Thoughts, Things, and Theories...What Is Culture?


The first display when one enters the Mathers Museum of World Cultures exhibit hall initially seems uncomplicated. Labeled "Learning Through Objects," the case features a 2002 Coca-Cola can juxtaposed next to a skull from Papua New Guinea. The two artifacts, one seemingly mundane while the other something most Americans would call "museum worthy," both raise questions and give answers about the cultures from which they come. These comparisons, the seemingly mundane with the seemingly exotic, serve as the foundation of Thoughts, Things, and Theories...What is Culture?, an ongoing exhibit that examines the very definition of culture, and raises questions of issues surrounding it.

The exhibit takes museumgoers in a walkthrough of two homes: a typical suburban house from Bloomington, circa 1967, and a house compound from Fanchan Tudu, Nigeria, from the same time. These homes address the issue of universal needs. Although the Bloomington home and Fanchan Tudu home look completely different, they both contain places to sleep and to eat. These needs extend past geographic location or cultural upbringing.

Past the homes a more traditionally-presented section focuses on "life stages," beginning with a display labeled "Birth and Infancy." Objects on exhibit range from an early 1900s Liberian baby carrier to an 1800s blanket used in Connecticut. Although the objects look different from one another and come from different communities, they fill common roles and common needs.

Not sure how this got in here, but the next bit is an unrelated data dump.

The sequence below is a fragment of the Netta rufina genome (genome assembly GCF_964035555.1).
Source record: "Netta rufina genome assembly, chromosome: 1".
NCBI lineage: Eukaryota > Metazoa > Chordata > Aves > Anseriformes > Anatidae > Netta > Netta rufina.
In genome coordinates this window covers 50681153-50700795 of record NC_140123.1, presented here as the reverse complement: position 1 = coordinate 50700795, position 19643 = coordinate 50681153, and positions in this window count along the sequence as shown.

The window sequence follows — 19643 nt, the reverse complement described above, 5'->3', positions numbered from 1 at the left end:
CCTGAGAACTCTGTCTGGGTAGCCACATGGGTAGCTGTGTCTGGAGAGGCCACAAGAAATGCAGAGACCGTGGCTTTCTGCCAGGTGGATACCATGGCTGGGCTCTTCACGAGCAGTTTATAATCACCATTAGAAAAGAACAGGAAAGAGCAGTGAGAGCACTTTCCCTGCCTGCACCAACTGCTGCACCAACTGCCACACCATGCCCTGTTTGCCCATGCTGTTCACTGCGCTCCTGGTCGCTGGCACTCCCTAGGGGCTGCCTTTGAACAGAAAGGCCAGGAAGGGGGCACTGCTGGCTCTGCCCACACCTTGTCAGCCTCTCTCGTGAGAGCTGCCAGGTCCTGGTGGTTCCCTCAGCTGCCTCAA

The exhibit continues through sections of "Childhood," displaying a mid-20th century Japanese doll set and an early 1900s boys' tool set used by European Americans, showing not only pasttimes of children of the era, but also expectations for them later in life. The tool set was more than a game; it was a means of showing boys how to be men one day.

"Transition to Adulthood," the next section, asks, "when does a person cease being a child and begin adult life?" An Australian aboriginal boomerang of the 1900s represents the culture's value and need for hunting and war. A Plains Native American bow fills similar roles--all the way on the other side of the world.

"Making a Living" and "Marriage" compare aspects of those life stages in various parts of the world, making note of differences regarding financial status and geography. An Egyptian bracelet pair shows the culture's value of the object in marriage ceremonies, while a Nigerian Wukari wedding bell denotes the focus on music in the same occasion.

"Older and Wiser" and "Death and the Afterlife" similarly show the universal fact of aging. A French porcelain clay plate tells museumgoers not only of the culture's practices in death, as such plates were left on graves of the deceased, but also "sheds a bright light" on cross-cultural interactions between the French and the Congo region of Africa, where the plate was brought after its production.

The exhibit ends with the assertion that culture "doesn't reach a conclusion, but is a process." Culture is a complicated topic, because individual practices from one region or upbringing to another vary greatly, but it's also a simple one--despite these differences, all cultures are structured around universal needs to fulfill.

The Mathers Museum of World Cultures is located at 416 North Indiana Avenue, Bloomington, Indiana. The Mathers Museum exhibition hall and Museum Store are open Tuesdays through Fridays, from 9 a.m. to 4:30 p.m.; and Saturdays and Sundays, from 1 to 4:30 p.m.

Free visitor parking is available by the Indiana Avenue lobby entrance. Metered parking is available at the McCalla School parking lot on the corner of Ninth Street and Indiana Avenue. The parking lot also has spaces designated for Indiana University C and ST permits. During the weekends free parking is available on the surrounding streets.

An access ramp is located at the Fess Avenue entrance, on the corner of Ninth Street and Fess Avenue. Reserved parking spaces are available on Ninth Street, between Fess Avenue and Indiana Avenue. If you have a disability and need assistance, special arrangements can be made to accommodate most needs. Please call 812-855-6873.